by Roger Revell
May 27, 2015
6 min read
Despite God’s faithfulness to his people, sometimes important themes in the Bible are poorly mirrored in the church. Sometimes, aspects of God’s own character fail to find meaningful expression in the life of Christians. There are many embarrassing moments in the church’s history that corroborate this observation. Just think of Martin Luther King Jr, who sometimes found himself at odds with people who professed to follow the same Christ. Or recall the South African apartheid arrangement, in which race trumped faith in defining human boundaries.
According to the Bible, such things grieve God. I suspect that they frustrate him, too. Especially when the people perpetrating prejudices claim to know and love him.
The good news is this: God is a God of outsiders. And this is true even if certain Christians have lost sight of this at times.
I’ve been thinking about God’s special interest in outsiders the past few weeks. It started through reading a story in the Old Testament. In 1 Kings 17, God sends one of his prophets, Elijah, on a strange mission. On the surface, this point of the mission is to find food for Elijah. He lived in a time of drought and famine. Food was scarce and there was a very real possibility that he might starve to death. So God sends him to what turns out to be a very unlikely haven.
Instead of sending Elijah to the home of one of his Israelite countrymen, God sends Elijah outside of Israel, to the home of an outsider. And not just any outsider! Elijah is directed to go to Sidon. This was north of ancient Israel and was a country filled with people that Israelites considered pagan. To add insult to injury, Sidon was also the homeland of Israel’s wicked, tormenting queen, Jezebel. She had married an Israelite prince and had eventually found herself on the royal throne. Having no time for God, she persecuted, and even killed Israelites, who opposed her religion and reign (read 1 Kings 18). Sidon was Jezebel’s homeland and thus a place filled with enemies of Israel. Secondly, God sends Elijah to the house of a widow — a woman! While this might not seem odd to us, it would have been strange in historical context. A man to seek provision and aid from a woman violated the more patriarchal cultural conventions of the period. It would have dashed against that longstanding (and unfortunately still existing) need that many men have had to feel superior to women.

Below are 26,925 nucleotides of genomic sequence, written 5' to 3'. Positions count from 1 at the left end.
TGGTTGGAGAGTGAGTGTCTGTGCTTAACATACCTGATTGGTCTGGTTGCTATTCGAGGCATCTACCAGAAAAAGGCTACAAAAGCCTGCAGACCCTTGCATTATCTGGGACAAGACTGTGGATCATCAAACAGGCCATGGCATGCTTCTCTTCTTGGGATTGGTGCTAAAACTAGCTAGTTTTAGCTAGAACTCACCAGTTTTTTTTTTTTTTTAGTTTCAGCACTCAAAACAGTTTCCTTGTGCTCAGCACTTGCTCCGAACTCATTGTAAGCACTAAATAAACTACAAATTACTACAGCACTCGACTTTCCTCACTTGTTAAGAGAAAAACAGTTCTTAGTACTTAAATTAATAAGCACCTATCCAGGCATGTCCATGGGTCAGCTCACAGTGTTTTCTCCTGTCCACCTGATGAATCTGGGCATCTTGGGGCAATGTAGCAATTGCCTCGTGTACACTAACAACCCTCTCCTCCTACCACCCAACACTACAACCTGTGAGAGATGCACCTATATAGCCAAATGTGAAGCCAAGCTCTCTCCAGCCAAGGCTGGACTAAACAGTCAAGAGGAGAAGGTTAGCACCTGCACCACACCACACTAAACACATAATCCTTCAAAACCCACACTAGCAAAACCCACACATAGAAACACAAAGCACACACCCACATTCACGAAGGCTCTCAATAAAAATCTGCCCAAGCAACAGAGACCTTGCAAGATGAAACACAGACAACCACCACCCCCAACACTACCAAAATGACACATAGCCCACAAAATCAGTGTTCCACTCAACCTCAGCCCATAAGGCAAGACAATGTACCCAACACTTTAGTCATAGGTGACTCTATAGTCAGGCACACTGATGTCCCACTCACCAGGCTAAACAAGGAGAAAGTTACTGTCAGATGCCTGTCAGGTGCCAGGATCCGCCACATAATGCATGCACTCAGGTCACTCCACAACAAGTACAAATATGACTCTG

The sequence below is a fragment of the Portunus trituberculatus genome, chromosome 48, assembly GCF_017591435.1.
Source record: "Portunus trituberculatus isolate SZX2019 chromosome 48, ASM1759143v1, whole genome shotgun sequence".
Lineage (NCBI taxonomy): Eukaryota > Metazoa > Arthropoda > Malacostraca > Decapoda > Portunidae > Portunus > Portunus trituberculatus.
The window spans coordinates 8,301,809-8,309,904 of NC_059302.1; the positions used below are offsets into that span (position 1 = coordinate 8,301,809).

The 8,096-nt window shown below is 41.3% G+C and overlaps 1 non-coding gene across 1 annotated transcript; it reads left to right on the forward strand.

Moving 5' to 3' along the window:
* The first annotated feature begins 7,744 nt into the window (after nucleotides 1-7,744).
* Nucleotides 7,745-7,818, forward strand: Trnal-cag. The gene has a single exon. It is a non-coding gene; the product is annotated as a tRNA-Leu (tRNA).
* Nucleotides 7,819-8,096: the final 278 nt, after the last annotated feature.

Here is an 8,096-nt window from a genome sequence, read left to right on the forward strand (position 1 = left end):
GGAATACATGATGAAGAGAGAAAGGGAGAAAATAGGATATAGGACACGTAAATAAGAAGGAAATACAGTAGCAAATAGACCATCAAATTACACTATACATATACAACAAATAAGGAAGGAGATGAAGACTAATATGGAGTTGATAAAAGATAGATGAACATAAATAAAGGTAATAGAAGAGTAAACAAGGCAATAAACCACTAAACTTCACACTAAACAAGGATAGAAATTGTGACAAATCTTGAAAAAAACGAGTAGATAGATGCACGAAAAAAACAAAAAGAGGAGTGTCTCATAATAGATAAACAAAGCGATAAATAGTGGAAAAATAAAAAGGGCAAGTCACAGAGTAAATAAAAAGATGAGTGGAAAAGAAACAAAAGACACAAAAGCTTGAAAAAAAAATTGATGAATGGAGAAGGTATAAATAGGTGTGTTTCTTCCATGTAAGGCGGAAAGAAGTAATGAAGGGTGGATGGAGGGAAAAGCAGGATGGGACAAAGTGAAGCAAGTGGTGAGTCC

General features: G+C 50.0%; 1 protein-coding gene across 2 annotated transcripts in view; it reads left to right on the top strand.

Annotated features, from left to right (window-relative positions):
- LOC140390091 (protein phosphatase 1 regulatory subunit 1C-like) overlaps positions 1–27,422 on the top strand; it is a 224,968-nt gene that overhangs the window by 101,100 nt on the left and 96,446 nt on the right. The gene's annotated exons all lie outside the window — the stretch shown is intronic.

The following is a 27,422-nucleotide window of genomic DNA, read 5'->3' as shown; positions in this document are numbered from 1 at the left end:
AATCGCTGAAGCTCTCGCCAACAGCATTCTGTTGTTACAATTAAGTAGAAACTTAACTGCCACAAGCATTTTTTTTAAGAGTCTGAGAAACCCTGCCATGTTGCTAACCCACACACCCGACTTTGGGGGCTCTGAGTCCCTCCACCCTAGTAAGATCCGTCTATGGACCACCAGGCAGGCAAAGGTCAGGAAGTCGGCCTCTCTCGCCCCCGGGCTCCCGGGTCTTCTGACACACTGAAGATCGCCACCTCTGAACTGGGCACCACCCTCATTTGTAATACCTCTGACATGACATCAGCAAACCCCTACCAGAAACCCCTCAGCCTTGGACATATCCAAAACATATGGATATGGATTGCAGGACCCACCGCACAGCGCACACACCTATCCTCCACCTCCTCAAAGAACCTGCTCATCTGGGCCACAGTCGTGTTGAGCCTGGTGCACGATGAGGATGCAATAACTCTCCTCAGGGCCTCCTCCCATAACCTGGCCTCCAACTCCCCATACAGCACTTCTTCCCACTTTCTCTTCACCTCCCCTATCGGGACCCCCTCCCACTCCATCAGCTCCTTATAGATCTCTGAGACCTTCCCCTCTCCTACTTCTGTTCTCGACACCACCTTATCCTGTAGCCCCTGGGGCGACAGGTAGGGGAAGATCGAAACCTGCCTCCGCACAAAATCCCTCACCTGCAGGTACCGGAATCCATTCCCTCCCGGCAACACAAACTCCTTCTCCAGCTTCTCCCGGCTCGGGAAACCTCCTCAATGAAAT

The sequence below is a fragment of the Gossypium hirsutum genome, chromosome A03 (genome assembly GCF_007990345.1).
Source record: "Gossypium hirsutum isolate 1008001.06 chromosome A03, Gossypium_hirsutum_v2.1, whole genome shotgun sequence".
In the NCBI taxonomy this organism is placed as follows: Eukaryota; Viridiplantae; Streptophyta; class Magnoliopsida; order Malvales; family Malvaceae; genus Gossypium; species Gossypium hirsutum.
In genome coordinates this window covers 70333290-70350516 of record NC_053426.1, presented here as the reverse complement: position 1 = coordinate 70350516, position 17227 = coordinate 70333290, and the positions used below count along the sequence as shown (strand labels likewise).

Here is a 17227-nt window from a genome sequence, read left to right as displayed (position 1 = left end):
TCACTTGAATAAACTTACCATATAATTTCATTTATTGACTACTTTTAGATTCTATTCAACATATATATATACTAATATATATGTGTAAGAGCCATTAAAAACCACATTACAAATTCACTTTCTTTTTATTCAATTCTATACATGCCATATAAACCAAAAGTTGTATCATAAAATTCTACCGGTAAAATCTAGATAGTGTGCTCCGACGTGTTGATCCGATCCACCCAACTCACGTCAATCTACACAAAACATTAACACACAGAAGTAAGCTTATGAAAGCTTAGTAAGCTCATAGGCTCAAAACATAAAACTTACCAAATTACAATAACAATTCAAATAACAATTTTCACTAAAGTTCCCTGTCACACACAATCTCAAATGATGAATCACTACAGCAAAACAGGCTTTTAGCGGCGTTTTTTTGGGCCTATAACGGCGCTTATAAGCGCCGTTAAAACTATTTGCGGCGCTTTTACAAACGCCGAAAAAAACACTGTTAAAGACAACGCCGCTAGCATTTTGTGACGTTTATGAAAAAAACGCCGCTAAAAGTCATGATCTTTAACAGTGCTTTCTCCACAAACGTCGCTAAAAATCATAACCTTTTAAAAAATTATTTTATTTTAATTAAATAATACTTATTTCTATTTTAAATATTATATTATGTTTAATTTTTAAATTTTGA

This is where God sends Elijah. And this is to whom Elijah is sent. Again, in context, Elijah’s marching orders from God would have been unsettling. Even scandalous.
God’s hospitality doesn’t create monolithic churches — white or black, rich or poor, educated or unlettered. To the contrary, where God’s hospitality is rightly perceived and embodied by Christians, the church will be a diverse place.
Why would God do this? It’s a valid question to ponder when reading 1 Kings 17.
The answer, however, isn’t immediately evident. It requires at least two things: a careful examination of what unfolds in and attention to Jesus’ own words about this story. You see, he cites this incident in one of his sermons, as reported in Luke 4.